June 2011 Archives

Rowling Splits From Christopher Little

from The Bookseller:

J K Rowling's agent Neil Blair has left the Christopher Little Literary Agency, setting up a new company, The Blair Partnership. Rowling is moving with Blair, having "terminated her association" with the Christopher Little Agency...

ACHUKA's Look Out For

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ACHUKA Teen Table

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ACHUKA Teen Table

updated selection of new books for 12+

Keith Gray Interviewed

for Inis Magazine

Puffin Party Photo Gallery

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Puffin Party Photo Gallery

Anna Perera, at Puffin's Summer Party earlier in the week...

Click the top link to see the full gallery.

No Booktrust Early Years Awards Or Teeanage Prize This Year

From the Booktrust announcement:

As you will be aware, the last few months have been particularly challenging for Booktrust. Our new funding settlement with the Department for Education has allowed us to protect the universal offer of the national bookgifting programmes, but it has nonetheless forced us to undertake a thorough review of all of the prizes and projects in the Booktrust portfolio.

As a result of this review, we have taken the difficult decision not to run the Booktrust Early Years Awards or the Booktrust Teenage Prize in autumn 2011. Both of these prizes are incredibly important, highlighting and celebrating the best books for babies and toddlers and for teens, as well as being very dear to Booktrust. We have not taken these decisions lightly and we strongly intend to bring back both with a bang in the very near future.

Puffin Party 2011

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This year's Puffin Summer Party was held in the grand setting of Banqueting House.

Lots more photos to follow (this evening).

Life: An Exploded Diagram by Mal Peet

Loved it - with a couple of provisos...

ACHUKA Fiction Table

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ACHUKA's Children's Fiction Table

New mix of suggested reading for the pre-teen audience...

Guardian Review

Between Shades of Grey by Ruta Sepetys, reviewed by Linda Buckley-Archer

Dr Johnson wrote that the only end of writing is to enable readers better to enjoy life, or better to endure it. Hard to read but even harder to stop reading, there is no doubt into which category this tremendous first novel belongs. LINDA BUCKLEY-ARCHER

Greenaway Winner

Grahame Baker-Smith has won the 2011 CILIP Kate Greenaway Medal, the UK's most prestigious children's illustration award for FArTHER.

Carnegie Winner Speaks Out In defence of Libraries

Patrick Ness, who yesterday won the Carnegie Medal for Monsters of Men, hit out against library cuts in his acceptance speech...

Waterstone's Back's Evening Standard Campaign

Waterstone's has backed the Evening Standard's drive to tackle illiteracy in the capital with the promise of at least £10,000.

The store has pledged to donate all profits it makes today from the sale of children's books in its 52 stores within the M25, underwritten £10,000 as a minimum.

The company has transformed its flagship Piccadilly branch into an advertisement for the Get London Reading campaign, with a giant banner in the window and another in the store, and there are tables promoting the literacy drive on each of the five floors.

An Inter view Without Words

Shaun Tan responds to questions with illustrations...

[Thanks to David Maybury for bringing this interview to my attention...]

A Stupid Luddite

Terry Deary berates children's publishers and the new Laureate....

Insisting that his days of writing children's books are behind him, he urges the industry to follow suit. "Publishers are just idiots that don't know what they're doing. No wonder children's books are falling off a cliff," he says. "I have 210 books published, but only eight are available on the Kindle. Publishers are never going to recover unless they step up the pace. They need to start making deals with Kindle and other eBook providers. But instead, there is a very strong Luddite tendency running through the industry."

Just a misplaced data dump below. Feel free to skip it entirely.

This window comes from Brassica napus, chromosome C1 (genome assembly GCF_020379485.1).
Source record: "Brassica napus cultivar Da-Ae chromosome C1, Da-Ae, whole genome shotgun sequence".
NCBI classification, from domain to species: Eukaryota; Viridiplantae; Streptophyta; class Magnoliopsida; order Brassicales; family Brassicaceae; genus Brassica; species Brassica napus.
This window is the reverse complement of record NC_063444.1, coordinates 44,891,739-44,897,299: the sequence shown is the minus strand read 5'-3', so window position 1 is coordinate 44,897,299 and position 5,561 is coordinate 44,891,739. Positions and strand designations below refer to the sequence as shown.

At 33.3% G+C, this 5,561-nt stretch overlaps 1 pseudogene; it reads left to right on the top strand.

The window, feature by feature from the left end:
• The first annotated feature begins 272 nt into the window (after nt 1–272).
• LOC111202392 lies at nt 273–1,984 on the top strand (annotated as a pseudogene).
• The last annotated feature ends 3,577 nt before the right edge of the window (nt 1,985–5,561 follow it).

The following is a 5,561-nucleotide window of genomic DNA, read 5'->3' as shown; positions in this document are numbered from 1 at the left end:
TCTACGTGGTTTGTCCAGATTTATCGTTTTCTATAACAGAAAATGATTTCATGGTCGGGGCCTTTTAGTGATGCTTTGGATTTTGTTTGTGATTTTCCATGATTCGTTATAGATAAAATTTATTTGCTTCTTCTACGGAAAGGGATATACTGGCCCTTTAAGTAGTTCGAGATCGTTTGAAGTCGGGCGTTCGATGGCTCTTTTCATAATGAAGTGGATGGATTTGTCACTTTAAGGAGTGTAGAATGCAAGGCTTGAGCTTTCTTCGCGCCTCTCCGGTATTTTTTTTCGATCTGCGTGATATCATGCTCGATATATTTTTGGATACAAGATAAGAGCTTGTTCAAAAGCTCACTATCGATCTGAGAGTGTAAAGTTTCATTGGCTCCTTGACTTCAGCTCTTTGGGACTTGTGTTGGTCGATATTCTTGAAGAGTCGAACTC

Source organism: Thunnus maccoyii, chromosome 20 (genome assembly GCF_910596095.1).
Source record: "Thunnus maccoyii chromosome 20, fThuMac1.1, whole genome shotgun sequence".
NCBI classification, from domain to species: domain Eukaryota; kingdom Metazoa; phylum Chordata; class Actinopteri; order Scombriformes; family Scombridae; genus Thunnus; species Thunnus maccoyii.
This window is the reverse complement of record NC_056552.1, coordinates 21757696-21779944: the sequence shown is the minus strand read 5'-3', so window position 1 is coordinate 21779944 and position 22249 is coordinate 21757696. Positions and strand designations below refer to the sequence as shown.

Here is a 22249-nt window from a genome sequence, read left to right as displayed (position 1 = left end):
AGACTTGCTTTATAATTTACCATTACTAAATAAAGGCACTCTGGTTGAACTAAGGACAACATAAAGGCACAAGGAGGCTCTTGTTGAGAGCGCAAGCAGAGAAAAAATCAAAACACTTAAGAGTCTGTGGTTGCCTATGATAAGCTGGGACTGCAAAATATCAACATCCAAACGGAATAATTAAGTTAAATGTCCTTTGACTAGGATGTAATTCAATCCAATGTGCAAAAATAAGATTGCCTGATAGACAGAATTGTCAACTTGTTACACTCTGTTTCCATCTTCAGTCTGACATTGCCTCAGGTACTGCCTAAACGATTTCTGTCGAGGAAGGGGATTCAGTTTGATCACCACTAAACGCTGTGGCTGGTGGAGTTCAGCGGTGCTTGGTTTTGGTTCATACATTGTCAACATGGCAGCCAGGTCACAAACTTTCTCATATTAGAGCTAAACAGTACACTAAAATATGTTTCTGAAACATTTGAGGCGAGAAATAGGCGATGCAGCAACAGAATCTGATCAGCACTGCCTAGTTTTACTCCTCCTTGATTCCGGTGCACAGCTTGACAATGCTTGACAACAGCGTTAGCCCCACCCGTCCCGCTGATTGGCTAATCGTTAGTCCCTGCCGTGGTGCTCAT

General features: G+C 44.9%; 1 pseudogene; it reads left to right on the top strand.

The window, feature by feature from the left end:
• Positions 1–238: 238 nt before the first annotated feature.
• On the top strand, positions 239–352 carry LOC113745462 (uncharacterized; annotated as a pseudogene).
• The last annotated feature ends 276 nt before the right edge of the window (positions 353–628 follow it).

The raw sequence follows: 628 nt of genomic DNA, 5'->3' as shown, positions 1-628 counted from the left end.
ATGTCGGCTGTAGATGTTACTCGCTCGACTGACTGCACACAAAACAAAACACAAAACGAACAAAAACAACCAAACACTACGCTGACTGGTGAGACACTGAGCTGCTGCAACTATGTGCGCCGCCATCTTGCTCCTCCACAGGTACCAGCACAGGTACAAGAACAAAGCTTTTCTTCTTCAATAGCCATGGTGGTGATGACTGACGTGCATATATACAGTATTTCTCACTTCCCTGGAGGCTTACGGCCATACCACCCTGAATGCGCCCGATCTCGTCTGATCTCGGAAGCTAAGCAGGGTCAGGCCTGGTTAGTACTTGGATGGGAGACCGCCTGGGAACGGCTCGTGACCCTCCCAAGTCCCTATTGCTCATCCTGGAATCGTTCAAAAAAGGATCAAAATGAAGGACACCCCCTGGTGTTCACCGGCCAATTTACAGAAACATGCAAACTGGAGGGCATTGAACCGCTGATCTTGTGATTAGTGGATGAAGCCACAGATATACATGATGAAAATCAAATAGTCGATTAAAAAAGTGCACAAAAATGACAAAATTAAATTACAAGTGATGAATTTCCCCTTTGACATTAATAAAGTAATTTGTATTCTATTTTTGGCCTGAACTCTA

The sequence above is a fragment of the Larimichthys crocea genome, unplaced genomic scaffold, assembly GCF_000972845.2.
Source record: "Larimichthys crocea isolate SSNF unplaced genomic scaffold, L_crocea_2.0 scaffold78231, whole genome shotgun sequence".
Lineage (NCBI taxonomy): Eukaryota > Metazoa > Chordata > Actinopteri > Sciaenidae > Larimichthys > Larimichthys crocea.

His greatest indignation is reserved for Julia Donaldson, the recently appointed Children's Laureate, who has claimed that children should be researching their projects in the library, rather than relying on the internet to do the work. "She's a stupid Luddite. Subjecting children to library research is hard work, ineffectual and a total waste of time. Internet research is where the future is headed. To send children back to library books in the 21st century is like a modern-day King Canute begging his men to turn back the tide."

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Guardian Review

Moon Pie by Simon Mason, reviewed by Marcus Sedgwick

Simon Mason has written a brave novel about a troubled father...

Not Just For Teens

Why are adult readers making the YA collection the hottest in the library, and what's the best way to get more adult readers involved?

Recommended reading from Library Jornal

Canadian Award Shortlists

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Canadian Award Shortlists

TD Canadian Children's Literature Award:

  • Alma Fullerton: Burn: Dancing Cat Books

  • Gordon Lightfoot: Illustrated Ian Wallace: Canadian Railroad Trilogy: Groundwood Books

  • Valerie Sherrard : The Glory Wind : Fitzhenry and Whiteside

  • Laurel Croza: Illustrated Matt James : I Know Here : Grounmdwood

  • Erin Bow: Plain Kate : Scholastic

Marilyn Baillie Picture Book Award

  • Illustrated Matt James: Laurel Croza : I Know Here: Groundwood

  • Marianne Dubac: Translated Yvette Ghione : In Front Of My House : Kids Can Press

  • Illustrated Julie Morstad: Caroline Woodward: Singing Away the Dark: Simply REad BookIllustrated Isabelle Arsenault: Kyo MacLear : Spork : Kids Can Press

  • Illustrated Bill Slavin: Linda Bailey: Stanley's Little Sister: Kids Can Press

Norma Fleck Award for Canadian Non-Fiction

  • Susan Hughes: Illustrated Michael Wandelmaier : Case Closed! Nine Mysteries Unlocked by Modern Science: Kids Can Press

  • Daniel Loxton: Evolution: How We and all Living Things Came to Be: Kids Can Press

  • Elin Kelsey: illustrated Clayton Hammer: Not Your Typical Book About the Environment: Owlkids